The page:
As always, this event remains one of the best events put on by any company in any industry. This is just another reason that MINI customers are life long customers. Thanks to MINI USA, and everyone who attended this year, and we can’t wait to see you all again in two years! Start the countdown!! :)

Overall the trip took us the following route.

Trip Stats
7 Days
6 States
2876 Miles
1 Speeding Ticket
8 Stops for Gas
0 Cracked Windshields
1374 Photos Taken
178 Minutes of Video

Photos and Video from the trip
MINI Takes The States Photos

MINI Takes The States Video

Grand Canyon Photos

Bearizona Photos

Bearizona GoPro Car Video

Bonus Photos
MINI LEGO Creation Set

Collection of all MTTS event Photos

Opinion: No More Carry On Bags

Dear Travelers,

Air travel sucks nowadays. This is not news to anyone, and it didn’t just start sucking last week, it’s been gradually getting worse. This is not the main reason for this post. There are many aspects to flying that make it miserable that cannot be changed no matter how much people think they can be. There are fortunately, I think, a few areas that you can actually change to make things a little more tolerable.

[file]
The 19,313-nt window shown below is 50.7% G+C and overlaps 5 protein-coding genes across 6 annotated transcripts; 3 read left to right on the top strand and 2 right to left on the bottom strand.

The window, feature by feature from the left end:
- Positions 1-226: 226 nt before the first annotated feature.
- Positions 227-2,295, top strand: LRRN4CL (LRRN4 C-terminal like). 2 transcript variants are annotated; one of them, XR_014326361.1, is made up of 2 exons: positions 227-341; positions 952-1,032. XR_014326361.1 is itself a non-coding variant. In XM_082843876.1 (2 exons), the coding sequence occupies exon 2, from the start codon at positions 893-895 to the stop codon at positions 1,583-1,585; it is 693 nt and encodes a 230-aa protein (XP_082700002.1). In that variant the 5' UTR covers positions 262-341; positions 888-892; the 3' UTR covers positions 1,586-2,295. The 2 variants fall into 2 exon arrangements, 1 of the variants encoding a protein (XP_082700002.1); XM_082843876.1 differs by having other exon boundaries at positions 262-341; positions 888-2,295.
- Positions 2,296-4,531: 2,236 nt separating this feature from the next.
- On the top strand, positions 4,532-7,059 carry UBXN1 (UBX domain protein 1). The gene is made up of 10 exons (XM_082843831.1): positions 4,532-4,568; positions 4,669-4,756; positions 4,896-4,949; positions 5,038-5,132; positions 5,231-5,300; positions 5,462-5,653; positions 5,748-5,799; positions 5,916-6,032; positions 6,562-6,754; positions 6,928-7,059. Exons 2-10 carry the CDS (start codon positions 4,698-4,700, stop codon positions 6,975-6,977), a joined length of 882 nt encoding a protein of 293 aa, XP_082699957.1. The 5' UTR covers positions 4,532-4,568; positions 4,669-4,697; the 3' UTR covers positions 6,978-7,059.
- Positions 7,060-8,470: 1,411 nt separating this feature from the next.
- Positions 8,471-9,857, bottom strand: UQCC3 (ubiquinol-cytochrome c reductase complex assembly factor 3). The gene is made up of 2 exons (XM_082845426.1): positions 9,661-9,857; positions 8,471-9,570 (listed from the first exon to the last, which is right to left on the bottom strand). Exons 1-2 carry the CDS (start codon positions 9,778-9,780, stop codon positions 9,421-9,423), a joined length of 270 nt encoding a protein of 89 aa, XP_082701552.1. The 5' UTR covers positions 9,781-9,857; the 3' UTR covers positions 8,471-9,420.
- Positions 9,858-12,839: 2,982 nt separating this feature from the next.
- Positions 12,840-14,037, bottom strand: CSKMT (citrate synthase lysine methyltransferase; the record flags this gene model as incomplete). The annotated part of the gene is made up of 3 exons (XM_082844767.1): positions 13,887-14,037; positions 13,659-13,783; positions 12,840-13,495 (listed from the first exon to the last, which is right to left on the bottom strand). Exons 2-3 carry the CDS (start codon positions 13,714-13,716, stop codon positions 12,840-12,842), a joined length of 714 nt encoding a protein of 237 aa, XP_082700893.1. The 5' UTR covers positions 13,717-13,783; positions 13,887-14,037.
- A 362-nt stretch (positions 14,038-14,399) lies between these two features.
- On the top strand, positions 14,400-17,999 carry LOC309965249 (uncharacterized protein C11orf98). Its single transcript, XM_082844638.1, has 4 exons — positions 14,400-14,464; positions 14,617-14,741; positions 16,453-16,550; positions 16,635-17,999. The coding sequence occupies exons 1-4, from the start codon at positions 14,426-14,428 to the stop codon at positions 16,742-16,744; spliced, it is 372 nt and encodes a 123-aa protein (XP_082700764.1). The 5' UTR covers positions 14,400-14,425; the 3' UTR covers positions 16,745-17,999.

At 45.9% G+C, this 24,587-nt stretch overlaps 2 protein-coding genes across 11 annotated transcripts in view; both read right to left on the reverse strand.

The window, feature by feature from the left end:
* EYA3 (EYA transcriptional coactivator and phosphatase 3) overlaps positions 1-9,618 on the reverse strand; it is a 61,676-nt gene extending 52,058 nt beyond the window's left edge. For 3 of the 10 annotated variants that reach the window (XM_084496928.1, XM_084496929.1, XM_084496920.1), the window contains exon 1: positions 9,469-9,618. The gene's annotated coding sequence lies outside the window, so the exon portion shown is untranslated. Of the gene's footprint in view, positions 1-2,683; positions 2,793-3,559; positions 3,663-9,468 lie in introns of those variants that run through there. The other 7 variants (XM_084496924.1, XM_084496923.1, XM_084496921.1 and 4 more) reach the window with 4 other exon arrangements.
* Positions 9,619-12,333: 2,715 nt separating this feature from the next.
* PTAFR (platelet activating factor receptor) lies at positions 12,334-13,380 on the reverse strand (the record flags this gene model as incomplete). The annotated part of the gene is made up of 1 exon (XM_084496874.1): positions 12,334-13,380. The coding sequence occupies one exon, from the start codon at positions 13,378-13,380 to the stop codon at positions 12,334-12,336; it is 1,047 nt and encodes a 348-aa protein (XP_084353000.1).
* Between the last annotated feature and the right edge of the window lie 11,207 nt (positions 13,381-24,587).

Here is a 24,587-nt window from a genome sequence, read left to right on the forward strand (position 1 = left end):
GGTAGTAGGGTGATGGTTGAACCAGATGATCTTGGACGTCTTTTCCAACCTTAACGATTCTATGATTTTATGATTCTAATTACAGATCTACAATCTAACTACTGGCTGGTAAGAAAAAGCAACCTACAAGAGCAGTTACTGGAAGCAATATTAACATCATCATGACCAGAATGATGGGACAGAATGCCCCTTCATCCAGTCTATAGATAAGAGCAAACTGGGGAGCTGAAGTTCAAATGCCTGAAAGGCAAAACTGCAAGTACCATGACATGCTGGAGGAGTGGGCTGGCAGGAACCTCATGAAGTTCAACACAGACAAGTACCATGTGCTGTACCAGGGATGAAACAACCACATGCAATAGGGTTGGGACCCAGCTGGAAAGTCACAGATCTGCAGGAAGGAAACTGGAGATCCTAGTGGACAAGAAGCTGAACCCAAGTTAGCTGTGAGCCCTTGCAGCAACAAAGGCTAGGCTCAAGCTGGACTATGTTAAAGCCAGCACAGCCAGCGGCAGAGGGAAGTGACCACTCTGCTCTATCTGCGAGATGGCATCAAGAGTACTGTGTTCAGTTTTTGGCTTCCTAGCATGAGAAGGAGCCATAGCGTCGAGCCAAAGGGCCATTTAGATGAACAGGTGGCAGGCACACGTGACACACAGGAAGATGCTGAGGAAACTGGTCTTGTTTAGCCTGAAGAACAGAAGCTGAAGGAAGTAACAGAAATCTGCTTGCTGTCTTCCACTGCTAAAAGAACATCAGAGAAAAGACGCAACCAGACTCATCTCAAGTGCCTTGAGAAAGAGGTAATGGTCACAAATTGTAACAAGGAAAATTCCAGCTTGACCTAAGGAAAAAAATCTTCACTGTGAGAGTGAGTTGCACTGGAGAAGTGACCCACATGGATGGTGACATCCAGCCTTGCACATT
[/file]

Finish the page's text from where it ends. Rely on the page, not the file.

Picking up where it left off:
1. Waiting in the endless security line. This is your first or second step upon arriving at the airport, and often one of the worst experiences. Poor treatment, rude people, and de-humanizing acts. The only way around this is to get a Known Traveler Number which gets you into the TSA Pre Check line. Basically this is what it was like to fly in the 1990’s. It does feel a bit like extortion, but it is well worth the money in my mind. Also if you fly internationally, you can go through the process of joining the Global Entry program which is basically Pre Check for international travel. Getting Global Entry will also get you Pre Check for US travel.